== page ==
Crisis? Foreign investment in Thailand drops 78%

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Thai army patrolForeign investment in Thailand plunged 78 per cent between January-November 2015 year-on-year despite new incentives offered by the government. The total amount listed in direct investment applications fell to 93.8 billion baht ($2.62 billion), and the number of applications tumbled 37 per cent to 513, the country’s Board of Investment said.

Japan – historically the largest investor in Thailand by far – maintained its lead in the amount invested, but its figure sank 81 per cent to 28.3 billion baht. Investment applications from China tumbled 21 per cent to 13.3 billion baht.

EU investment also plunged from 86.7 billion baht in 2014 to just 2 billion baht last year. Investment from the US was also heavily down.

Thailand enjoyed years of impressive growth after the Asian financial crisis, but since political volatility returned and a junta finally took over in 2014 to run the country, the Kingdom’s economy is struggling with high household debt, stuttering exports, weak commodity prices especially for rice and rubber, and low consumer confidence. It also faces stiff competition from increasingly attractive regional peers like Vietnam, Cambodia and Myanmar.

Investment incentive reforms launched in January last year seem also to have backfired. Somkid Jatusripitak, appointed last August as deputy prime minister in charge of the economy, launched the so-called Super Cluster strategy the following month as part of his stimulus package. The strategy cut the number of qualifying industries from 243 to 190, trying to shift the economy away from labour-intensive industries and toward ones requiring advanced technologies and providing added value. Metalworking and some garment businesses, among others, found themselves shut out.

The result was that companies rushed to take advantage of the old system while they still could at the end of 2014. As a result of the drop-off from that, the amount applied for is seen by some as falling as much as 90 per cent for all of 2015.

However, some economists feel that the reduced investment activity is a sign that more “quality investment” is coming in. But analysts say in reality years of political instability have drastically hampered the country’s economic potential – often referred to locally as the “lost decade”.

Earlier this month the World Bank forecast that Thailand’s GDP growth rate would slip from 2.5 per cent in 2015 to just 2 per cent this year, by far the gloomiest prediction in the Association of Southeast Asian Nations except from oil-dependent Brunei which just entered its third year of recession.

 

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Reading Time: 2 minutes

Foreign investment in Thailand plunged 78 per cent between January-November 2015 year-on-year despite new incentives offered by the government. The total amount listed in direct investment applications fell to 93.8 billion baht ($2.62 billion), and the number of applications tumbled 37 per cent to 513, the country’s Board of Investment said.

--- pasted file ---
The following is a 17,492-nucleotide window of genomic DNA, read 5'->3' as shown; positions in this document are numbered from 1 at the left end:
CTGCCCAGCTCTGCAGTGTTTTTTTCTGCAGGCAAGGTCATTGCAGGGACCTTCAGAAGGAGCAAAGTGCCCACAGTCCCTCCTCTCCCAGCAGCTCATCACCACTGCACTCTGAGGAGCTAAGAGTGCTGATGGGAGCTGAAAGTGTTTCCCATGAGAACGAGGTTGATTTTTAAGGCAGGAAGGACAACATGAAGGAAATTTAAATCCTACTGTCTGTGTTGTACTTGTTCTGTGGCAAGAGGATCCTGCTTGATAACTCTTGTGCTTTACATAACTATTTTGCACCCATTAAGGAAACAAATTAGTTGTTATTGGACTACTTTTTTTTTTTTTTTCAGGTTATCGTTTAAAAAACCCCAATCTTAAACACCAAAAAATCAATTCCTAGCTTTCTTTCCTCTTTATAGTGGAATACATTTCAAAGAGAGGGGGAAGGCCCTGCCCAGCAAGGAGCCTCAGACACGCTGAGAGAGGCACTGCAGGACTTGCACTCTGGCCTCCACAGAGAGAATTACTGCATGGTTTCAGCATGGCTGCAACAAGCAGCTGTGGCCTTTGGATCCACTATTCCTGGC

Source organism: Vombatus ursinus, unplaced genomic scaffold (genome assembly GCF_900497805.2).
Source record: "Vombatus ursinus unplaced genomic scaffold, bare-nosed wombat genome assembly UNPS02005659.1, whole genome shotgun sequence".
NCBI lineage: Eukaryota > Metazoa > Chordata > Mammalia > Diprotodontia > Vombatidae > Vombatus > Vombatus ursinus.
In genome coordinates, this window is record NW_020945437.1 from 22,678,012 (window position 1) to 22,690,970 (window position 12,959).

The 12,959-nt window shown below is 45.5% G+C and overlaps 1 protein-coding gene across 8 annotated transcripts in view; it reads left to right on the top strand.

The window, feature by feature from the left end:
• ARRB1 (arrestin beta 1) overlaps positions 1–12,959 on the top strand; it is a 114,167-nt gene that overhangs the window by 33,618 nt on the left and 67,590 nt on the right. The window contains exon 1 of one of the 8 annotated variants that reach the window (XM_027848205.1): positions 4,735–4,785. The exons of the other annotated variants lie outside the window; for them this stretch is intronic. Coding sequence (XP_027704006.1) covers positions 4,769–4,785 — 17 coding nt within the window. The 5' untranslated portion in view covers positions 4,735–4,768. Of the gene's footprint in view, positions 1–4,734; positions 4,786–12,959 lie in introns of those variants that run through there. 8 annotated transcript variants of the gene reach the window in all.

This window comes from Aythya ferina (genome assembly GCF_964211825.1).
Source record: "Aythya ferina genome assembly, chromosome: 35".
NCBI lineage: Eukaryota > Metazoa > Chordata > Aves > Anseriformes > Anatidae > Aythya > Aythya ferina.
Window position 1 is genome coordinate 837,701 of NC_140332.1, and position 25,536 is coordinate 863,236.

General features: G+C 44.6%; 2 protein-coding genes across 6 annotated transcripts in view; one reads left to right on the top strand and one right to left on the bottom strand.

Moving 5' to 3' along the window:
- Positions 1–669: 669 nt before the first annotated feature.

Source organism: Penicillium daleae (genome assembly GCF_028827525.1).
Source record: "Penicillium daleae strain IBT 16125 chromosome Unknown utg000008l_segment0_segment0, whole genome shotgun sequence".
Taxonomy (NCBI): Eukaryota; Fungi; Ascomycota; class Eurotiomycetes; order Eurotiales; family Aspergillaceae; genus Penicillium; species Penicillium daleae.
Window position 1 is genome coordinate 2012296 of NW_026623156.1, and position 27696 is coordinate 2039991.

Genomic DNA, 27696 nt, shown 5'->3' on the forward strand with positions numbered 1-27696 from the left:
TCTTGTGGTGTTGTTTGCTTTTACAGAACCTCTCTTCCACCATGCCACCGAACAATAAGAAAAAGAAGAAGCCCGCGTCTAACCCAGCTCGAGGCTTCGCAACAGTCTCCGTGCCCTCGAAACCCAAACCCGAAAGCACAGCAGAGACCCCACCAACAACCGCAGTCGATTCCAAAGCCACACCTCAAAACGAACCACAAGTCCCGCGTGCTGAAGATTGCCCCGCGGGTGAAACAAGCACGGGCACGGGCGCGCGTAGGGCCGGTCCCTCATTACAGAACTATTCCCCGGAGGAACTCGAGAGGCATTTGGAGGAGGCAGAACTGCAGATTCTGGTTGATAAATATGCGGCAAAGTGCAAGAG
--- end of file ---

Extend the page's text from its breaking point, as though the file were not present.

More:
Reading Time: 2 minutes

Thai army patrolForeign investment in Thailand plunged 78 per cent between January-November 2015 year-on-year despite new incentives offered by the government. The total amount listed in direct investment applications fell to 93.8 billion baht ($2.62 billion), and the number of applications tumbled 37 per cent to 513, the country’s Board of Investment said.

Japan – historically the largest investor in Thailand by far – maintained its lead in the amount invested, but its figure sank 81 per cent to 28.3 billion baht. Investment applications from China tumbled 21 per cent to 13.3 billion baht.

EU investment also plunged from 86.7 billion baht in 2014 to just 2 billion baht last year. Investment from the US was also heavily down.

Thailand enjoyed years of impressive growth after the Asian financial crisis, but since political volatility returned and a junta finally took over in 2014 to run the country, the Kingdom’s economy is struggling with high household debt, stuttering exports, weak commodity prices especially for rice and rubber, and low consumer confidence. It also faces stiff competition from increasingly attractive regional peers like Vietnam, Cambodia and Myanmar.

Investment incentive reforms launched in January last year seem also to have backfired. Somkid Jatusripitak, appointed last August as deputy prime minister in charge of the economy, launched the so-called Super Cluster strategy the following month as part of his stimulus package. The strategy cut the number of qualifying industries from 243 to 190, trying to shift the economy away from labour-intensive industries and toward ones requiring advanced technologies and providing added value. Metalworking and some garment businesses, among others, found themselves shut out.

The result was that companies rushed to take advantage of the old system while they still could at the end of 2014. As a result of the drop-off from that, the amount applied for is seen by some as falling as much as 90 per cent for all of 2015.

However, some economists feel that the reduced investment activity is a sign that more “quality investment” is coming in. But analysts say in reality years of political instability have drastically hampered the country’s economic potential – often referred to locally as the “lost decade”.

Earlier this month the World Bank forecast that Thailand’s GDP growth rate would slip from 2.5 per cent in 2015 to just 2 per cent this year, by far the gloomiest prediction in the Association of Southeast Asian Nations except from oil-dependent Brunei which just entered its third year of recession.

 

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